As an introduction, you will find a video recapitulating some of the critical steps of our immune response. It recalls that the immune response takes place in two stages: an immediate response after microbe infection called " Innate or Natural Immunity" provided by dedicated cells followed by a delayed immune response (delayed by a few days) called "Adaptive or Acquired Immunity" provided by specialzied cells, the lymphocytes. The molecular determinants found on pathogens and triggering the reaction of our body are markedly different for these two kinds of responses!
Video provided by GarlandSciences
Let's first introduce the actors (cells and organs) of our immune system.
|Some immune cells|
|NK cell (yellow) attacking a tumor cell|
Dendritic cells are cautious: at the entrance of the microbe, they leave the infected site and will move to specialized organs called secondary lymphoid organs, to alert potent cells of our immune system: the T and B Lymphocytes. These cells, once informed of the presence and identity of the microbe by dendritic cells,will take the time to equip themselves with the most suitable weapons to fight against the microbe in question. Then, we will leave the seondary lymphoid organ to move back to the site of infection and eliminate the microbe (when all goes well!). It takes a week before all this happens. These cells are also very important because they are the "immune memory" ie if the same bug again crosses our borders, these cells will remember the best way to eliminate it and make it in a much shorter time than for the first infection.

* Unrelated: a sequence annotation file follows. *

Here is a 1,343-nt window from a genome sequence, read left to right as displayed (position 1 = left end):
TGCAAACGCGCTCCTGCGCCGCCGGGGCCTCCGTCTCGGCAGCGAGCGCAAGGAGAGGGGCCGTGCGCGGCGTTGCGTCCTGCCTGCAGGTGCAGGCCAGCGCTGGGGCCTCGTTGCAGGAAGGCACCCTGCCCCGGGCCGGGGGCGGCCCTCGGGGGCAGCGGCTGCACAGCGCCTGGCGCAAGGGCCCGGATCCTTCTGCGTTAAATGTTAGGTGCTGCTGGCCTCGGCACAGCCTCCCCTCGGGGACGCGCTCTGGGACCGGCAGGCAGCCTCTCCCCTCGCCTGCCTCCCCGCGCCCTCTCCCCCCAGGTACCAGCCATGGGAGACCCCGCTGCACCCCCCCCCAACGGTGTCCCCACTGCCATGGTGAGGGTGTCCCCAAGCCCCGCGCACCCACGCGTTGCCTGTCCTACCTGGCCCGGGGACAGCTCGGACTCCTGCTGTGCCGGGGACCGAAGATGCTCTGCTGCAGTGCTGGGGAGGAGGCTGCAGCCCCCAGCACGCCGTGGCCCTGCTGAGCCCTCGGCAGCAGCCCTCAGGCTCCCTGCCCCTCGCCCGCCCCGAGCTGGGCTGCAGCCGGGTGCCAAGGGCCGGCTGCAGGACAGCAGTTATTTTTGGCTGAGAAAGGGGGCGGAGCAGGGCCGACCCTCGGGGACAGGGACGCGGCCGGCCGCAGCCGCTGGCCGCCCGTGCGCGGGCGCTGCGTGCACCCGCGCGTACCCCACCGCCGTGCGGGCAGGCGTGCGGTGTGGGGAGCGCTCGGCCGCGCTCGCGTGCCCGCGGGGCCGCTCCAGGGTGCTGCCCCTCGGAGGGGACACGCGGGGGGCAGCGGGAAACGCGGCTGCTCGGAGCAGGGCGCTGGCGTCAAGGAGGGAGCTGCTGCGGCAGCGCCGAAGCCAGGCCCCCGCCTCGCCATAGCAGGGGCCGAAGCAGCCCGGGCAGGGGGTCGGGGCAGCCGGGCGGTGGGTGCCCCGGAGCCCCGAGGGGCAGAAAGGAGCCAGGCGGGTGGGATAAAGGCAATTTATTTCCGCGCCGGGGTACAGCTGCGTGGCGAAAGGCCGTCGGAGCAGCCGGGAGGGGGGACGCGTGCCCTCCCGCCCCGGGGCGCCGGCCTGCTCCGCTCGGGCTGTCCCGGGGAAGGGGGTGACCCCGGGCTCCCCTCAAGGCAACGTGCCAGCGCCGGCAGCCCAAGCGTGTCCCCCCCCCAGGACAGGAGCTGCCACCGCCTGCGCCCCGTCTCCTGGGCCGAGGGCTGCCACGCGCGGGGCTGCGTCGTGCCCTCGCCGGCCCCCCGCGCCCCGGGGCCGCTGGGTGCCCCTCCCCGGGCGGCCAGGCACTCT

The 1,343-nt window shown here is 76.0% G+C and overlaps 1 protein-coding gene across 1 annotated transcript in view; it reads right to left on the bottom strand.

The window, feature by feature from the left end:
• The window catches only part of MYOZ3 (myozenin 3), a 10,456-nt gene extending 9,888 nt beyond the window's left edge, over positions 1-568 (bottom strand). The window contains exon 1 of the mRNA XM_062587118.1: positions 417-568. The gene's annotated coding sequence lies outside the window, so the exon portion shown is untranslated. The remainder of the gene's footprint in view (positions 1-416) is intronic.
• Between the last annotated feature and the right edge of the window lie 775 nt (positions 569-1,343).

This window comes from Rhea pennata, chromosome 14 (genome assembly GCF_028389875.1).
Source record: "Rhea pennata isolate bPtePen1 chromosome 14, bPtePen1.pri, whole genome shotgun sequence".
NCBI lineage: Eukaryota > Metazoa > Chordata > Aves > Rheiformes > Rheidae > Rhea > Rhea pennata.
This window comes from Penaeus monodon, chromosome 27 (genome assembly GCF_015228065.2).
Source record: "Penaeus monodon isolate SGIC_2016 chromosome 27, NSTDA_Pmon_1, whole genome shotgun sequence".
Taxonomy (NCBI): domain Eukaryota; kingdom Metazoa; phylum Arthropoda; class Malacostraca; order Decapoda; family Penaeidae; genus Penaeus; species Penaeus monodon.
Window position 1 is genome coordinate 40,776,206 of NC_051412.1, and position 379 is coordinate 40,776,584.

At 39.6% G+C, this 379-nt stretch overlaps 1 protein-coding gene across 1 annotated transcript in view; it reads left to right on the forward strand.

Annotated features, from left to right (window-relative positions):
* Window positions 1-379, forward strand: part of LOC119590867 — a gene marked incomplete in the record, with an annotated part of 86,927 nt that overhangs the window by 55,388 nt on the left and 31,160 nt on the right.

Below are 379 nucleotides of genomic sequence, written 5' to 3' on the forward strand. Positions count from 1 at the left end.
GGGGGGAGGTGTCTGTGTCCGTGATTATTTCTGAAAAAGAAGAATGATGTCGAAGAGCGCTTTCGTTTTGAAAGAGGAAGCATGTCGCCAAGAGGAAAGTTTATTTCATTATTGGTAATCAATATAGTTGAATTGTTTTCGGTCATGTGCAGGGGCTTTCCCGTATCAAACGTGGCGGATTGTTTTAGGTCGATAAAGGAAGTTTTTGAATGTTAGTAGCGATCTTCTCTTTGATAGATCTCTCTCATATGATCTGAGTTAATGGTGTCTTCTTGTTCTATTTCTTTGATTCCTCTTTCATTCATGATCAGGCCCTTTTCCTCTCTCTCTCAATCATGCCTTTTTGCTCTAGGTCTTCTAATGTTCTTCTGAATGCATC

To become more familiar with the appearence of all these cells, you can watch a remarkable video describing the blood cells!
To test yourself on the immune cells, nothing but a quizz!(sorry it is currently in french...)
|White blood cells analyzed by flow cytometry|